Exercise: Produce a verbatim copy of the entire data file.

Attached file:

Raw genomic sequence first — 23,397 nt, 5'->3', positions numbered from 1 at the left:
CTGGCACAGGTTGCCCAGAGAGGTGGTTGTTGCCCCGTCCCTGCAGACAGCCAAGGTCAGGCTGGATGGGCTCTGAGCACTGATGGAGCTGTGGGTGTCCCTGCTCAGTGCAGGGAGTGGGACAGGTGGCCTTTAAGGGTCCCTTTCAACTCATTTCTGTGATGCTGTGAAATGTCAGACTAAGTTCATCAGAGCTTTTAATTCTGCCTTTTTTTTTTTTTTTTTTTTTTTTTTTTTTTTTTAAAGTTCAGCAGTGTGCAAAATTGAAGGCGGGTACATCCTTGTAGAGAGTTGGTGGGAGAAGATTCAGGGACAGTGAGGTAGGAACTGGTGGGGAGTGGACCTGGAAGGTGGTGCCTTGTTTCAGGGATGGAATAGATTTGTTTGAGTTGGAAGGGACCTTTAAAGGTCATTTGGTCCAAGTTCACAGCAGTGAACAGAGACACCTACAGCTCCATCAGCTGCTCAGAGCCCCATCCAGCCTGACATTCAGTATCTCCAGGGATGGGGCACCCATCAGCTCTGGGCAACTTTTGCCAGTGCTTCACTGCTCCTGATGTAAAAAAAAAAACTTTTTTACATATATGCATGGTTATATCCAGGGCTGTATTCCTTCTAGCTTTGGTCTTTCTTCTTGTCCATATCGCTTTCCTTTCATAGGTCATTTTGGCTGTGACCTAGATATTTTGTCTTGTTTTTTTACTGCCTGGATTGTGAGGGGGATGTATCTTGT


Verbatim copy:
Raw genomic sequence first — 23,397 nt, 5'->3', positions numbered from 1 at the left:
CTGGCACAGGTTGCCCAGAGAGGTGGTTGTTGCCCCGTCCCTGCAGACAGCCAAGGTCAGGCTGGATGGGCTCTGAGCACTGATGGAGCTGTGGGTGTCCCTGCTCAGTGCAGGGAGTGGGACAGGTGGCCTTTAAGGGTCCCTTTCAACTCATTTCTGTGATGCTGTGAAATGTCAGACTAAGTTCATCAGAGCTTTTAATTCTGCCTTTTTTTTTTTTTTTTTTTTTTTTTTTTTTTTTTAAAGTTCAGCAGTGTGCAAAATTGAAGGCGGGTACATCCTTGTAGAGAGTTGGTGGGAGAAGATTCAGGGACAGTGAGGTAGGAACTGGTGGGGAGTGGACCTGGAAGGTGGTGCCTTGTTTCAGGGATGGAATAGATTTGTTTGAGTTGGAAGGGACCTTTAAAGGTCATTTGGTCCAAGTTCACAGCAGTGAACAGAGACACCTACAGCTCCATCAGCTGCTCAGAGCCCCATCCAGCCTGACATTCAGTATCTCCAGGGATGGGGCACCCATCAGCTCTGGGCAACTTTTGCCAGTGCTTCACTGCTCCTGATGTAAAAAAAAAAACTTTTTTACATATATGCATGGTTATATCCAGGGCTGTATTCCTTCTAGCTTTGGTCTTTCTTCTTGTCCATATCGCTTTCCTTTCATAGGTCATTTTGGCTGTGACCTAGATATTTTGTCTTGTTTTTTTACTGCCTGGATTGTGAGGGGGATGTATCTTGT